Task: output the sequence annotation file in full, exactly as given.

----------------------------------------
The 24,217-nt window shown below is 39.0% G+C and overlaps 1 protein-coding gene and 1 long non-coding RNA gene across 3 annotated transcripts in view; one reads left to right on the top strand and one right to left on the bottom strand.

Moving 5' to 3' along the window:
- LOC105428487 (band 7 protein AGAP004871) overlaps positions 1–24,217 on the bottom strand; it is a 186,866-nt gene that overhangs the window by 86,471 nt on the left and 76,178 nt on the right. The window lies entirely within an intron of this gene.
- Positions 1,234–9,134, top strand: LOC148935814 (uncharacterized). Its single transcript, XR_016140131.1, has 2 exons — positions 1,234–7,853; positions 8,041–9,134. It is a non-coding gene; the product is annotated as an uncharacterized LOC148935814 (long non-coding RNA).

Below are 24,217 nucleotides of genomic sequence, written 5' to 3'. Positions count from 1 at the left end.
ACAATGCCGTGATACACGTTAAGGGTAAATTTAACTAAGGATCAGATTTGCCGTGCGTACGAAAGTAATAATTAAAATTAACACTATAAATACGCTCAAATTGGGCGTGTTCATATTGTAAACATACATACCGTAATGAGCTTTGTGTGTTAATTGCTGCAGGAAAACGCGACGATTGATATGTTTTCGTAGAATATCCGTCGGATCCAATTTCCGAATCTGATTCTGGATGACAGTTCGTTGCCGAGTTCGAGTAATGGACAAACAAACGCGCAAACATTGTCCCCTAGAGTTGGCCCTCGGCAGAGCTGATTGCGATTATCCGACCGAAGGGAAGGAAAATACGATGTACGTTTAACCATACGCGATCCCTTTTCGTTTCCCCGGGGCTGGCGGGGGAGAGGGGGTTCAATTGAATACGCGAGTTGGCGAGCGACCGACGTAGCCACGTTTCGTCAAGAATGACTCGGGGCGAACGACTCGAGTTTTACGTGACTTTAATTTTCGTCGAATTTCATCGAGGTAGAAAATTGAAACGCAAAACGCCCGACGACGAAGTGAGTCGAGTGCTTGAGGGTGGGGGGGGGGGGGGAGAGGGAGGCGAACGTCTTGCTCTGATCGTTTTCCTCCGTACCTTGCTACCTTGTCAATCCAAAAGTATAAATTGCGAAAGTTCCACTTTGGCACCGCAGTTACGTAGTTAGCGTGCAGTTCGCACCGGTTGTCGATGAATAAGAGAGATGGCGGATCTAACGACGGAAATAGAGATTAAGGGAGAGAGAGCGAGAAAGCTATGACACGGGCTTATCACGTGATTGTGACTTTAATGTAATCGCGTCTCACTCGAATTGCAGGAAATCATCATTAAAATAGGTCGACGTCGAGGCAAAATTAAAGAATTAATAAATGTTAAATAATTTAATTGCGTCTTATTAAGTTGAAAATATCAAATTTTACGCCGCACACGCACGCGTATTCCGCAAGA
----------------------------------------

The 24,217-nt window shown below is 39.0% G+C and overlaps 1 protein-coding gene and 1 long non-coding RNA gene across 3 annotated transcripts in view; one reads left to right on the top strand and one right to left on the bottom strand.

Moving 5' to 3' along the window:
- LOC105428487 (band 7 protein AGAP004871) overlaps positions 1–24,217 on the bottom strand; it is a 186,866-nt gene that overhangs the window by 86,471 nt on the left and 76,178 nt on the right. The window lies entirely within an intron of this gene.
- Positions 1,234–9,134, top strand: LOC148935814 (uncharacterized). Its single transcript, XR_016140131.1, has 2 exons — positions 1,234–7,853; positions 8,041–9,134. It is a non-coding gene; the product is annotated as an uncharacterized LOC148935814 (long non-coding RNA).

Below are 24,217 nucleotides of genomic sequence, written 5' to 3'. Positions count from 1 at the left end.
ACAATGCCGTGATACACGTTAAGGGTAAATTTAACTAAGGATCAGATTTGCCGTGCGTACGAAAGTAATAATTAAAATTAACACTATAAATACGCTCAAATTGGGCGTGTTCATATTGTAAACATACATACCGTAATGAGCTTTGTGTGTTAATTGCTGCAGGAAAACGCGACGATTGATATGTTTTCGTAGAATATCCGTCGGATCCAATTTCCGAATCTGATTCTGGATGACAGTTCGTTGCCGAGTTCGAGTAATGGACAAACAAACGCGCAAACATTGTCCCCTAGAGTTGGCCCTCGGCAGAGCTGATTGCGATTATCCGACCGAAGGGAAGGAAAATACGATGTACGTTTAACCATACGCGATCCCTTTTCGTTTCCCCGGGGCTGGCGGGGGAGAGGGGGTTCAATTGAATACGCGAGTTGGCGAGCGACCGACGTAGCCACGTTTCGTCAAGAATGACTCGGGGCGAACGACTCGAGTTTTACGTGACTTTAATTTTCGTCGAATTTCATCGAGGTAGAAAATTGAAACGCAAAACGCCCGACGACGAAGTGAGTCGAGTGCTTGAGGGTGGGGGGGGGGGGGGAGAGGGAGGCGAACGTCTTGCTCTGATCGTTTTCCTCCGTACCTTGCTACCTTGTCAATCCAAAAGTATAAATTGCGAAAGTTCCACTTTGGCACCGCAGTTACGTAGTTAGCGTGCAGTTCGCACCGGTTGTCGATGAATAAGAGAGATGGCGGATCTAACGACGGAAATAGAGATTAAGGGAGAGAGAGCGAGAAAGCTATGACACGGGCTTATCACGTGATTGTGACTTTAATGTAATCGCGTCTCACTCGAATTGCAGGAAATCATCATTAAAATAGGTCGACGTCGAGGCAAAATTAAAGAATTAATAAATGTTAAATAATTTAATTGCGTCTTATTAAGTTGAAAATATCAAATTTTACGCCGCACACGCACGCGTATTCCGCAAGA